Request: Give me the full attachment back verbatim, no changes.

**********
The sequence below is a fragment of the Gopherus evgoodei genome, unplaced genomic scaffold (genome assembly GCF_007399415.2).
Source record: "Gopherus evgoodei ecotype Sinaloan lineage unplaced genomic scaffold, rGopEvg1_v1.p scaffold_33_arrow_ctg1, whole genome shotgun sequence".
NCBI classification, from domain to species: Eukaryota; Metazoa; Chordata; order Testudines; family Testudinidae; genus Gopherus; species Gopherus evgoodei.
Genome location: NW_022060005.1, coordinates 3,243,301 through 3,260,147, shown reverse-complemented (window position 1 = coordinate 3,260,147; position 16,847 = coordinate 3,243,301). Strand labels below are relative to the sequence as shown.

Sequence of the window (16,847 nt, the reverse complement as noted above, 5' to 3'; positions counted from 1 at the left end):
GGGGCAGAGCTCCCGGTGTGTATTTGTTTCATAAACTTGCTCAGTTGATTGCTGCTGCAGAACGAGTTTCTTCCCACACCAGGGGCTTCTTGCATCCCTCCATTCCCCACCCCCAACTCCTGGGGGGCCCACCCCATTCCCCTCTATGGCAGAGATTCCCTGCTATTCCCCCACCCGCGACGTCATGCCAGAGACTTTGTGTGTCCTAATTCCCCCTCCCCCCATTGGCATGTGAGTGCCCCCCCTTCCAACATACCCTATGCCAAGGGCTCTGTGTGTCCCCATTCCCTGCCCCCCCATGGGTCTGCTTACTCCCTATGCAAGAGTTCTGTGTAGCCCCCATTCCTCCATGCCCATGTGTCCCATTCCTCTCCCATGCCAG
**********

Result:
The sequence below is a fragment of the Gopherus evgoodei genome, unplaced genomic scaffold (genome assembly GCF_007399415.2).
Source record: "Gopherus evgoodei ecotype Sinaloan lineage unplaced genomic scaffold, rGopEvg1_v1.p scaffold_33_arrow_ctg1, whole genome shotgun sequence".
NCBI classification, from domain to species: Eukaryota; Metazoa; Chordata; order Testudines; family Testudinidae; genus Gopherus; species Gopherus evgoodei.
Genome location: NW_022060005.1, coordinates 3,243,301 through 3,260,147, shown reverse-complemented (window position 1 = coordinate 3,260,147; position 16,847 = coordinate 3,243,301). Strand labels below are relative to the sequence as shown.

Sequence of the window (16,847 nt, the reverse complement as noted above, 5' to 3'; positions counted from 1 at the left end):
GGGGCAGAGCTCCCGGTGTGTATTTGTTTCATAAACTTGCTCAGTTGATTGCTGCTGCAGAACGAGTTTCTTCCCACACCAGGGGCTTCTTGCATCCCTCCATTCCCCACCCCCAACTCCTGGGGGGCCCACCCCATTCCCCTCTATGGCAGAGATTCCCTGCTATTCCCCCACCCGCGACGTCATGCCAGAGACTTTGTGTGTCCTAATTCCCCCTCCCCCCATTGGCATGTGAGTGCCCCCCCTTCCAACATACCCTATGCCAAGGGCTCTGTGTGTCCCCATTCCCTGCCCCCCCATGGGTCTGCTTACTCCCTATGCAAGAGTTCTGTGTAGCCCCCATTCCTCCATGCCCATGTGTCCCATTCCTCTCCCATGCCAG